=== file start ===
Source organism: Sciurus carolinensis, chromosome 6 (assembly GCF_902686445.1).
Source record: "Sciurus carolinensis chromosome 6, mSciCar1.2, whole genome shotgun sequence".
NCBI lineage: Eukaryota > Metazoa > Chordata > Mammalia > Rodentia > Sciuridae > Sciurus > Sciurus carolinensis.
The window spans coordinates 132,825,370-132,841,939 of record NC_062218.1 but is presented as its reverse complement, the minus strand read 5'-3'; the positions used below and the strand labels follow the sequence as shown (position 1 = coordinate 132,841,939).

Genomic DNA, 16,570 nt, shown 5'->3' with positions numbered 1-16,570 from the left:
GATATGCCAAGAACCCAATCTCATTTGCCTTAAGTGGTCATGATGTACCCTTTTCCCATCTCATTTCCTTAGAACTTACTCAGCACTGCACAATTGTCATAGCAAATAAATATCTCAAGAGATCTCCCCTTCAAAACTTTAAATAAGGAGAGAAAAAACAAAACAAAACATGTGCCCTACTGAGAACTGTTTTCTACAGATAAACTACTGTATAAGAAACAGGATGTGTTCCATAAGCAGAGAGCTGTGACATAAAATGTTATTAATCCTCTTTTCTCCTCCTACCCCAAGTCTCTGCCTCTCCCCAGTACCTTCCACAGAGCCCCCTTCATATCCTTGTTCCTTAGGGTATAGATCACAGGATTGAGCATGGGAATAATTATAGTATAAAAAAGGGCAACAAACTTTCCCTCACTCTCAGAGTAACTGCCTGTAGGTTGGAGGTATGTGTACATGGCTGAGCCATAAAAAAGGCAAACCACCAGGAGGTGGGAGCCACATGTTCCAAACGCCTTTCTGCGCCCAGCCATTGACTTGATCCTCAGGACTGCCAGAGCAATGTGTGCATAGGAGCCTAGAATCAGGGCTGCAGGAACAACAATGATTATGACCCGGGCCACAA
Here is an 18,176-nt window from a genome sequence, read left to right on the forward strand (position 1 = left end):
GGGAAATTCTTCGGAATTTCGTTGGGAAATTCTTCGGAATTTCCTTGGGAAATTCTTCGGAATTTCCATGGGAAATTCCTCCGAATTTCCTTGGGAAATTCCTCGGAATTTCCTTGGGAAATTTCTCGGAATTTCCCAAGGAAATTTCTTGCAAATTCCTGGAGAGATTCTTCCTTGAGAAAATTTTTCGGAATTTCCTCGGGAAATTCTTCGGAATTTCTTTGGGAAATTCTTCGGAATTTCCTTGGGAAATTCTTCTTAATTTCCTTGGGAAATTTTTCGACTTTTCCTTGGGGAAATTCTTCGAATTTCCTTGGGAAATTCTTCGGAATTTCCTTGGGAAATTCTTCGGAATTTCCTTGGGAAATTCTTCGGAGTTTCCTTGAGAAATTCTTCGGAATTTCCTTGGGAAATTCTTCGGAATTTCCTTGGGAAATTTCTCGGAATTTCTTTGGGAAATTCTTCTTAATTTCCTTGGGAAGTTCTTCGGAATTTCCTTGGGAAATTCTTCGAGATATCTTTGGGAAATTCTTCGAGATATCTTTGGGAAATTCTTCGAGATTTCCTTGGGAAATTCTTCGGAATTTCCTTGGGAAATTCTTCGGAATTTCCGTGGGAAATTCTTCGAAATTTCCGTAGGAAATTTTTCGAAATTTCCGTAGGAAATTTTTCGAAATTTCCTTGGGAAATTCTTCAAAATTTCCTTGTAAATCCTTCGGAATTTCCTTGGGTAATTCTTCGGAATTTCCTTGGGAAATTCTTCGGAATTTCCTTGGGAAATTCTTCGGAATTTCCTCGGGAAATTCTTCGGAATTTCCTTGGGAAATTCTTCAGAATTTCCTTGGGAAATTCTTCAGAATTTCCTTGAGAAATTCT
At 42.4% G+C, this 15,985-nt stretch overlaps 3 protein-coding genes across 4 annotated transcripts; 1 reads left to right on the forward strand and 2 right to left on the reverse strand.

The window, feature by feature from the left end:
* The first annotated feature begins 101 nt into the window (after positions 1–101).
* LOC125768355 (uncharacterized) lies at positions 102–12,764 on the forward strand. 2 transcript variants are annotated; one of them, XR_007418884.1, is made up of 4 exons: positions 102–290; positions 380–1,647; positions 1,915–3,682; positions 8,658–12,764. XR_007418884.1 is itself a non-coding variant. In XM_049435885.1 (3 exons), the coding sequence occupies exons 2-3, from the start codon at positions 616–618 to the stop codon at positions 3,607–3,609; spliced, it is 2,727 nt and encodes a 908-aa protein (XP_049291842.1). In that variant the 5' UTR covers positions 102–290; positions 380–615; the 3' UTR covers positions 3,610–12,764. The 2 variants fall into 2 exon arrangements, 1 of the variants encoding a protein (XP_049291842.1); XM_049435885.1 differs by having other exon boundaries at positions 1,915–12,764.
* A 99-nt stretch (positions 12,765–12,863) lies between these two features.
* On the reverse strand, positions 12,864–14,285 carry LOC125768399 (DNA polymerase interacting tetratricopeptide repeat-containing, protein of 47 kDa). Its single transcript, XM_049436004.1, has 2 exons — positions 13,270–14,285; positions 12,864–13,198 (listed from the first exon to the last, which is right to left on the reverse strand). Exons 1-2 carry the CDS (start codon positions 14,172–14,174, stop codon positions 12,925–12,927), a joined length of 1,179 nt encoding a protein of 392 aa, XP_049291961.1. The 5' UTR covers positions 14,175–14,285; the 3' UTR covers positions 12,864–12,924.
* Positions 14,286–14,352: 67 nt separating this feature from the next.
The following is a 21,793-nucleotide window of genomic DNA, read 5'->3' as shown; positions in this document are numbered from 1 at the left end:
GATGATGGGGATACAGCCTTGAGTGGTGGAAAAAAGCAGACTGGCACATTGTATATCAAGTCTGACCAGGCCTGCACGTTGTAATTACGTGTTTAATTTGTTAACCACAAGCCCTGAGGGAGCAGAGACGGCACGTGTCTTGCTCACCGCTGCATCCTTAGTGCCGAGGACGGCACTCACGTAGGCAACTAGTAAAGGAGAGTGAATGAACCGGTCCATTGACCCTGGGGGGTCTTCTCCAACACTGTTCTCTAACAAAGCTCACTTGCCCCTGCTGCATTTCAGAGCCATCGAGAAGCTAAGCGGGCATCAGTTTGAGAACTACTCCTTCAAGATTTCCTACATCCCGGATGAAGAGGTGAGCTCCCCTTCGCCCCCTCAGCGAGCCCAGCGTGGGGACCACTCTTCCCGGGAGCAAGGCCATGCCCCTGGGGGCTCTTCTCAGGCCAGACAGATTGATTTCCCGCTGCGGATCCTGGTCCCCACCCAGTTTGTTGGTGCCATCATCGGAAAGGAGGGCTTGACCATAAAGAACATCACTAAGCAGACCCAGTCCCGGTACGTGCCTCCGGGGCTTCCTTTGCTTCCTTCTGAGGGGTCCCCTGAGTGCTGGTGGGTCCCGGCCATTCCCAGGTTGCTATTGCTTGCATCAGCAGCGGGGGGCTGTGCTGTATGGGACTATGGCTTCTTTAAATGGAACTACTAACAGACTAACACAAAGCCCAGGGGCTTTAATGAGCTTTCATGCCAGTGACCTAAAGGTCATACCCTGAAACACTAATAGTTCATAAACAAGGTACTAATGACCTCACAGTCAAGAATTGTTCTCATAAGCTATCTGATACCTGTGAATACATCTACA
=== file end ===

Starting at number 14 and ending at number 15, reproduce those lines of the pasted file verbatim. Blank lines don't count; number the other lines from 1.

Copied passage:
* On the reverse strand, positions 12,864–14,285 carry LOC125768399 (DNA polymerase interacting tetratricopeptide repeat-containing, protein of 47 kDa). Its single transcript, XM_049436004.1, has 2 exons — positions 13,270–14,285; positions 12,864–13,198 (listed from the first exon to the last, which is right to left on the reverse strand). Exons 1-2 carry the CDS (start codon positions 14,172–14,174, stop codon positions 12,925–12,927), a joined length of 1,179 nt encoding a protein of 392 aa, XP_049291961.1. The 5' UTR covers positions 14,175–14,285; the 3' UTR covers positions 12,864–12,924.
* Positions 14,286–14,352: 67 nt separating this feature from the next.